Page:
I downloaded the latest Windows 2000/XP version 2 build 13f drivers for the AES16 from the Lynx web site and had no problems installing them in my PC. With the Aurora Sync Source set to its recommended setting of AES A, the Synchro Lock soon locked onto the clock from the AES16 card; you can select a sample rate from your software and the Aurora front-panel indicator will follow.
The Lynx Mixer utility provides zero-latency 32-channel 32-bit DSP mixing, with comprehensive routing options, real-time software metering, and access to a host of other parameters. It comprises three sub-windows relating to inputs, outputs and general functions. The Adaptor window provides a full read-out of the current system clock information including the Synchro Lock status, and that of the various digital input and output signals currently active.
The Record/Play window lets you patch any of the 16 Digital or 16 LStream signals to each channel of the on-board 16-channel DSP mixer, and also provides peak metering, mute button and various dithering options for optimally reducing incoming data from 24-bit to lower bit depths. There are also useful dropout counters for both recording and playback, so you know if any glitches have been detected since the start of each process.
The Outputs window provides versatile low-latency monitor mixing options. It lets you mix your choice of up to four record or playback signals from the 16 of each that are available, each with its own mute button, and then offers overall mute, overload indicator, digital level faders (as always, critical recording and mixdown should be performed with these at zero attenuation to avoid throwing away digital resolution), peak-reading meters, and output dither. Usefully, if you use any ASIO Direct Monitoring functions provided by your sequencer, the third and fourth Lynx monitor inputs on each enabled channel are automatically routed and labelled for you.
You can save and restore all your settings as mixer Scenes, and overall the Lynx Mixer is one of the most comprehensive that I've used. However, it remains extremely straightforward to use, unlike many others that cram their functions onto multiple tabbed pages in one window so you never manage to see everything you need at once.
The AES16 card is available in three versions: without cables, in an XLR version shipped with two six-foot D-sub-to-XLR breakout cables, and in an SRC version with eight channels of on-board sample-rate-conversion and the same set of cables. Like the Aurora, the AES16 incorporates Synchro Lock jitter reduction. The card itself has two 26-pin D-sub connectors on the backplate. These can be configured using jumpers either to provide four stereo digital ins and outs each, or eight stereo digital ins on one and eight stereo digital outs on the other, depending on what gear you want to connect it to.
Also on the card are header ports for Clock In and Out, which enable you to run multiple AES16 cards in perfect sync given sufficient PCI slots (up to eight in a PC, four under Mac OS X, but only one under OS 9), and an LStream header port for optional expansion cards — for instance, the LS-ADAT provides two ADAT ins and outs plus an ADAT Sync In. Detailed connection options for such gear as Yamaha digital mixers, Apogee's AD16/DA16, Rosetta and AD8000 converters, TC Electronic's DSP6000 and Mackie's HDR 24/96 and D8b are provided in the helpful manual, also available as a free PDF download. You can also use a simple adaptor cable to connect an unbalanced S/PDIF source to the AES16's balanced inputs, but will require a format converter if you wish to connect the higher-voltage AES-EBU output levels to an S/PDIF input.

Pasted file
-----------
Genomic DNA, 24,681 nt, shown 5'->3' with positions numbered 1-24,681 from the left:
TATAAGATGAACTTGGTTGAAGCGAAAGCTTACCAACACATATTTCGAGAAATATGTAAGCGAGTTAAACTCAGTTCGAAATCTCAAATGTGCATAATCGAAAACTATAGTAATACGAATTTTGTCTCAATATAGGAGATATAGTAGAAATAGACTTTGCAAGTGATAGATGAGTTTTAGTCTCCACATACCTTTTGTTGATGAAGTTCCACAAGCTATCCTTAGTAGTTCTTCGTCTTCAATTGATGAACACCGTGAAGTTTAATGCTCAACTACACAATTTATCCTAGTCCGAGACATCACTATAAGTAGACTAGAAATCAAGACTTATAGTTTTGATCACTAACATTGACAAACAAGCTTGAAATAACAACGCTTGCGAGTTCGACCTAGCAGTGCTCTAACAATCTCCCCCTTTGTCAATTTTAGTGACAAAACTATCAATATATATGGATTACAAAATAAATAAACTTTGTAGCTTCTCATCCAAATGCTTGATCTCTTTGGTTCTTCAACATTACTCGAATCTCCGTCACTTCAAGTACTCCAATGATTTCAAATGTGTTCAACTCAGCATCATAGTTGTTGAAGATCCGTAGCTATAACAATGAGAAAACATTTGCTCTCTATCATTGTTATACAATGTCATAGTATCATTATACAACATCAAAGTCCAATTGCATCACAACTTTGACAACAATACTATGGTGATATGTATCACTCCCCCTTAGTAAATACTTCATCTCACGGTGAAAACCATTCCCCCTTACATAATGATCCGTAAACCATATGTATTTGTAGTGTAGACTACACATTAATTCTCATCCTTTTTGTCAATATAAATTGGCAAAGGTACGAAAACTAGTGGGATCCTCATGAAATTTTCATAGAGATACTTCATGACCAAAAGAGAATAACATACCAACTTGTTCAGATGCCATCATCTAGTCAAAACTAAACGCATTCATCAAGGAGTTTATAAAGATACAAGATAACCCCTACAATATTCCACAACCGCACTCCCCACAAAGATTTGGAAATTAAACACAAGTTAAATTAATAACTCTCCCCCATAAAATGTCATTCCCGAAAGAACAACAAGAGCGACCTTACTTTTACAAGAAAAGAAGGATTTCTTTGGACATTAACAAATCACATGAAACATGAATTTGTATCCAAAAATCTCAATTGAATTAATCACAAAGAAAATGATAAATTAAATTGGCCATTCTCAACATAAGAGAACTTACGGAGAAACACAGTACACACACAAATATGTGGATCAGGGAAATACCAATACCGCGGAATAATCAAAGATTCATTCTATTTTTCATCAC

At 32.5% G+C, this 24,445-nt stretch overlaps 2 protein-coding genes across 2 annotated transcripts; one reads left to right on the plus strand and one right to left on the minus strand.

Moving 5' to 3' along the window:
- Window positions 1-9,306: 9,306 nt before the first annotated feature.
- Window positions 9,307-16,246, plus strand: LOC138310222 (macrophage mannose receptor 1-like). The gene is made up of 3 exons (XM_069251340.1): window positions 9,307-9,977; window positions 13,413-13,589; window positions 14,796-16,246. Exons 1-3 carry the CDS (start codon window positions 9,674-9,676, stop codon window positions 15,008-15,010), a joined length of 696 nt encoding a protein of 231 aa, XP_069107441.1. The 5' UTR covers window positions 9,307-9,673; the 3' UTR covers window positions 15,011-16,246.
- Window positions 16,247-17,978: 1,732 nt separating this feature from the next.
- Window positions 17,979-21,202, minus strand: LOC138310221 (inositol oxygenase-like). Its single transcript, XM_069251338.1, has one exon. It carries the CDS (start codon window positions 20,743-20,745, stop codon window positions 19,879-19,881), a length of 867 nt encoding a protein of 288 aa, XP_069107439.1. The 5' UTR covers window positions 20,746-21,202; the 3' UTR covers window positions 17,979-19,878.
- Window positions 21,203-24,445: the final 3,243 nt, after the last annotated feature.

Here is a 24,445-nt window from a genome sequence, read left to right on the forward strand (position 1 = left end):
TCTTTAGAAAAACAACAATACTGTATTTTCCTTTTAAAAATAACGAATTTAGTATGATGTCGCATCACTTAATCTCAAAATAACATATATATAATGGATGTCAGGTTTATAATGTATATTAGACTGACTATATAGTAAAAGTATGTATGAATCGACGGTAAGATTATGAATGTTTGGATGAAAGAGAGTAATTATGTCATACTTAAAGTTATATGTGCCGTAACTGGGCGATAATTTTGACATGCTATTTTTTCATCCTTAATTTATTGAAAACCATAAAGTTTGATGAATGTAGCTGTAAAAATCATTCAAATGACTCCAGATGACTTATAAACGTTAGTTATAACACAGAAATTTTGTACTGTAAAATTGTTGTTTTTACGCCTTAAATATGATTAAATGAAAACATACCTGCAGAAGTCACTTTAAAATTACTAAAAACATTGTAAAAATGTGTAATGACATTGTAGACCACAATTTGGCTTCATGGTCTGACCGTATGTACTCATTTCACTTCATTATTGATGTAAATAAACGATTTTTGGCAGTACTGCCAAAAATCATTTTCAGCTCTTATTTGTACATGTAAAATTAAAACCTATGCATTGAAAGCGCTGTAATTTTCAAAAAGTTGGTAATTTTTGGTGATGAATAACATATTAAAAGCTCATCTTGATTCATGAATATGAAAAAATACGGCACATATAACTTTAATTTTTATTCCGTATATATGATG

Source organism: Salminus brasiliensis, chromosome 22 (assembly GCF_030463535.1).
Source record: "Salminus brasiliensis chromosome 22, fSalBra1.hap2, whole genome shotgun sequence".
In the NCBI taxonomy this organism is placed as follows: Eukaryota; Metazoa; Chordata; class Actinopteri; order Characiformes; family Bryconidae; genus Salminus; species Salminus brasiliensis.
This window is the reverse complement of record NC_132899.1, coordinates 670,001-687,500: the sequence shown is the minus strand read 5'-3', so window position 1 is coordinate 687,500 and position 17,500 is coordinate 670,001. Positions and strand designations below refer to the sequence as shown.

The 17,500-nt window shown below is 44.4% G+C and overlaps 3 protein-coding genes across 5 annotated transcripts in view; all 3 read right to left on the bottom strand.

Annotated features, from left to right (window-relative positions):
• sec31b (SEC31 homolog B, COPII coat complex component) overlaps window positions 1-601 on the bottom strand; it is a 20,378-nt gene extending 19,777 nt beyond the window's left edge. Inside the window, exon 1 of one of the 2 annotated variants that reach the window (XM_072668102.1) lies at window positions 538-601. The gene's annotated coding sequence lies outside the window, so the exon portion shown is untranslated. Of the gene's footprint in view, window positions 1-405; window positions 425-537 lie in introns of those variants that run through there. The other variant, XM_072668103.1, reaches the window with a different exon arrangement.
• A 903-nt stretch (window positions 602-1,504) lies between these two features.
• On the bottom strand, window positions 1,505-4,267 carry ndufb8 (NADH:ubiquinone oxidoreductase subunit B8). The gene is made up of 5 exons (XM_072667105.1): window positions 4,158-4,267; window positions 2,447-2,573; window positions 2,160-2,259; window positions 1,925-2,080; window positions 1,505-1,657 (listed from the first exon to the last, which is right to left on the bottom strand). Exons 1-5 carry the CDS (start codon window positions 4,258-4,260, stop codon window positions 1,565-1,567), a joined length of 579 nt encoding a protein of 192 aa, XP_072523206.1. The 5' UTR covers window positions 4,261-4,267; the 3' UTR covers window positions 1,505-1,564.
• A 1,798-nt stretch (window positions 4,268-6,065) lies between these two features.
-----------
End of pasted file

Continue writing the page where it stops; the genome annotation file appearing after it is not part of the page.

AES16 drivers are available for Windows 2000, XP and XP Pro x64, supporting the ASIO 2.0, WDM, MME, Direct Sound, Direct Kernel Streaming and GSIF 2.0 standards (the last are 32-bit only, as Tascam don't yet have a 64-bit version of Gigastudio). Mac owners get ASIO 2.0 drivers for OS 9 and Core Audio for OS X. One obvious question is whether a PCI Express version of the AES16 is in the offing, and Lynx told me that like many other manufacturers they are working on PCIe offerings, but that no specific announcements had yet been made.
As I rather expected, the Rightmark Audio Analyser results for the Aurora 16 measured via the AES16 were very good. The dynamic range measured 115.5dBA across all sample rates, while the frequency response had only dropped by -0.1dB at an very low 6Hz and extended to 21kHz with a 44.1kHz sample rate and to 35kHz with a 96kHz sample rate, though it dropped back to 25kHz at 192kHz. THD (Total Harmonic Distortion) and IMD (Intermodulation Distortion) were both very low at 0.0005 percent and 0.001 percent respectively.
All of these figure are roughly on a par with many other interfaces — indeed, my own Emu 1820M manages a 2dB better dynamic range — but they don't tell the whole story, which is why critical listening tests are still so important. It was obvious within the first few seconds that the AES16/Aurora partnership could beat the 1820M with one hand tied behind its back. Imaging was so pin-point sharp I could almost reach out and touch each instrument, and I've never been able to listen so far into reverb tails before, while high frequencies sounded brittle on the Emu 1820M compared with the top-end sweetness of the Aurora.